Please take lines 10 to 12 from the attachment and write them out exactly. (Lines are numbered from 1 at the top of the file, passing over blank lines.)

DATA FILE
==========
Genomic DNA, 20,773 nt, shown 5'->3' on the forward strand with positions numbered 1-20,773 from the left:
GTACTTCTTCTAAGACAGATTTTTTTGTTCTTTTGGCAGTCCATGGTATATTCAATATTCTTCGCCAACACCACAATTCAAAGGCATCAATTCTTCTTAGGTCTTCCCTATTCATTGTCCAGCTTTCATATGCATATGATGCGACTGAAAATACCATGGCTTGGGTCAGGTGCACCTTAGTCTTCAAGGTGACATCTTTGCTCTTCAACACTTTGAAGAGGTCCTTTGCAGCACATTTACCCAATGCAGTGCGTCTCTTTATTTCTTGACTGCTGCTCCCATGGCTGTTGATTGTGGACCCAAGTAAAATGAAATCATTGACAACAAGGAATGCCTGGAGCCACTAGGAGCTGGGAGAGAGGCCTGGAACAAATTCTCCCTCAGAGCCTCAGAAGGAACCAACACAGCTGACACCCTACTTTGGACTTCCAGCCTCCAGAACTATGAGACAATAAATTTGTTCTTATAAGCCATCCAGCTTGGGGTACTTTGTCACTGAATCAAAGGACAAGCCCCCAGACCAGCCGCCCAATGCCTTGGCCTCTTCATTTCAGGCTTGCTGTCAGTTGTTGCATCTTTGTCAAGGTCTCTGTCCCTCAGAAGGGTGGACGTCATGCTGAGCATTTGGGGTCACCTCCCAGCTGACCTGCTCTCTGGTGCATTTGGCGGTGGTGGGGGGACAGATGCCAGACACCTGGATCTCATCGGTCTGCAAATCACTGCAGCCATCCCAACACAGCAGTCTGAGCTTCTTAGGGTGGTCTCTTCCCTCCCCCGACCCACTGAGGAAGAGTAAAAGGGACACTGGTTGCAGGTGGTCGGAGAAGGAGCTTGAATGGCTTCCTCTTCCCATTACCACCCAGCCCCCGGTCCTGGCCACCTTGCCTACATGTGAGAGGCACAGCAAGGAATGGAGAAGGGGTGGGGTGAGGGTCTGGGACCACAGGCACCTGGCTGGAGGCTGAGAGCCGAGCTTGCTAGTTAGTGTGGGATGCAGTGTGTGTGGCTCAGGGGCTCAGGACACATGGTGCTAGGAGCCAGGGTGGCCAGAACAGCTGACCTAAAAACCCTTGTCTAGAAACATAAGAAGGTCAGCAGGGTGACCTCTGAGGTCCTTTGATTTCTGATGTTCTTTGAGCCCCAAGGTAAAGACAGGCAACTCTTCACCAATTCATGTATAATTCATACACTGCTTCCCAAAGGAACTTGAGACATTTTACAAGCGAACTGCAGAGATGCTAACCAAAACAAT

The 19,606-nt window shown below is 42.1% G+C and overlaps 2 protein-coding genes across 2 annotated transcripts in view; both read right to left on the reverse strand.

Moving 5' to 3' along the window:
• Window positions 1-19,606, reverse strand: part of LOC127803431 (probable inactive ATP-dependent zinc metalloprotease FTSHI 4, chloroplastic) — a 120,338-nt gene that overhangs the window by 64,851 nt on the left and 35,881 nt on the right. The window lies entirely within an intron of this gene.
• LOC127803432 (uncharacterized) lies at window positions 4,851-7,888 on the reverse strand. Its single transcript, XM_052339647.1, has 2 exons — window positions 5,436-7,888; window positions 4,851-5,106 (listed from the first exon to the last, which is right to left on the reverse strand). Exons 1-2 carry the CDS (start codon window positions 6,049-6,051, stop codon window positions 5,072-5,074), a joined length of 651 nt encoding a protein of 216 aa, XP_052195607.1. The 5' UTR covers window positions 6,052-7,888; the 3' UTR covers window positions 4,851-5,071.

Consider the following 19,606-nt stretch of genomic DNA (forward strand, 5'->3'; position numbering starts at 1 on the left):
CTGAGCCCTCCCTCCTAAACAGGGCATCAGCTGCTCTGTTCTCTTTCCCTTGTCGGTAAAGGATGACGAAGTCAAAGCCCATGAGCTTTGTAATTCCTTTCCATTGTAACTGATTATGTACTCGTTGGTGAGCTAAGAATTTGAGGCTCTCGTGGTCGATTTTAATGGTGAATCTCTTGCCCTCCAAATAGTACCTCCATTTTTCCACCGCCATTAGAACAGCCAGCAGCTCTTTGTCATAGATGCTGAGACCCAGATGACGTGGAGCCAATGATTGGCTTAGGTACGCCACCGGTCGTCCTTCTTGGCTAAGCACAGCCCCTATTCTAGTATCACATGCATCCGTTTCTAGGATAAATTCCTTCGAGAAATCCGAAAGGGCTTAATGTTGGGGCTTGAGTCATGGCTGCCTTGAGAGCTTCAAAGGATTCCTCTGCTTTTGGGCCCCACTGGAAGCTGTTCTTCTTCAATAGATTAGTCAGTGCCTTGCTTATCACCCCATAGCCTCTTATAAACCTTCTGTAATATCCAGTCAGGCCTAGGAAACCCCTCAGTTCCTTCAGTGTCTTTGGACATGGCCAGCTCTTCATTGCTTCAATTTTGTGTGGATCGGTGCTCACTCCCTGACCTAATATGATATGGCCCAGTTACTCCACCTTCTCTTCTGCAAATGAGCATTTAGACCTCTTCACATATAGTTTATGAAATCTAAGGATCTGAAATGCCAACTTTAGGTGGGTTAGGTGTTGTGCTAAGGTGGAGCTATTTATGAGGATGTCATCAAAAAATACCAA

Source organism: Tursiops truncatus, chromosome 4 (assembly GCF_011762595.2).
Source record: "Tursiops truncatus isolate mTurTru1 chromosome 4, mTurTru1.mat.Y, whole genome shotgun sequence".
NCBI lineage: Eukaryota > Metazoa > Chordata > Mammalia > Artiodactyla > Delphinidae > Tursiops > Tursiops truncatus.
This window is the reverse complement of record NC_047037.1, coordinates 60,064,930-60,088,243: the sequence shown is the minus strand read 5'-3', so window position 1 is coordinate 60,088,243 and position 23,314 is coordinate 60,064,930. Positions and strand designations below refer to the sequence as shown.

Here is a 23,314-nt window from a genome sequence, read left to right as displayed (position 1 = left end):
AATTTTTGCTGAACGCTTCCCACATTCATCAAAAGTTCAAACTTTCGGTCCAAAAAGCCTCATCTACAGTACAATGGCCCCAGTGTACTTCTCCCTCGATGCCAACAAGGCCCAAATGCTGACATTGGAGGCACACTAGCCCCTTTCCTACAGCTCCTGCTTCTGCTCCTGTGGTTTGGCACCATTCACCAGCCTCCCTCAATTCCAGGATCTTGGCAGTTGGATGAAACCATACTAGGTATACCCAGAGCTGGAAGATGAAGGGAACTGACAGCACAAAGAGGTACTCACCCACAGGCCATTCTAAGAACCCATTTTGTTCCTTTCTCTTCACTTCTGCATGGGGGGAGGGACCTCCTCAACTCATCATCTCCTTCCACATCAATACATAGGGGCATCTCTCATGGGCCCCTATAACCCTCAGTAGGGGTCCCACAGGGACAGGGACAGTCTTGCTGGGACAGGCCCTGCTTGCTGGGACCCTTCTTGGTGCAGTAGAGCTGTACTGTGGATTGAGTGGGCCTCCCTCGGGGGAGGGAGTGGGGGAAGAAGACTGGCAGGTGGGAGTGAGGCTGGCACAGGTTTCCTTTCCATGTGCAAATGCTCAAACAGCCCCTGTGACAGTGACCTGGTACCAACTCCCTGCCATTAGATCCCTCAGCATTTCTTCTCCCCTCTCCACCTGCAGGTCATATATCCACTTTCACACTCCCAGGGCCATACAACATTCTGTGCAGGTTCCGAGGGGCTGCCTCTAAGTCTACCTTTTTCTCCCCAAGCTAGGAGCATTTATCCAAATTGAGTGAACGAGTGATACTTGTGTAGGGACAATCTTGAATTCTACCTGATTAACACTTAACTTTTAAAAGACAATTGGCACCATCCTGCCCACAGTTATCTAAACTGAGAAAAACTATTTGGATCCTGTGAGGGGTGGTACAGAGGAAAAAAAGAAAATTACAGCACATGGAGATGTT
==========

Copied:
Source record: "Tursiops truncatus isolate mTurTru1 chromosome 4, mTurTru1.mat.Y, whole genome shotgun sequence".
NCBI lineage: Eukaryota > Metazoa > Chordata > Mammalia > Artiodactyla > Delphinidae > Tursiops > Tursiops truncatus.
This window is the reverse complement of record NC_047037.1, coordinates 60,064,930-60,088,243: the sequence shown is the minus strand read 5'-3', so window position 1 is coordinate 60,088,243 and position 23,314 is coordinate 60,064,930. Positions and strand designations below refer to the sequence as shown.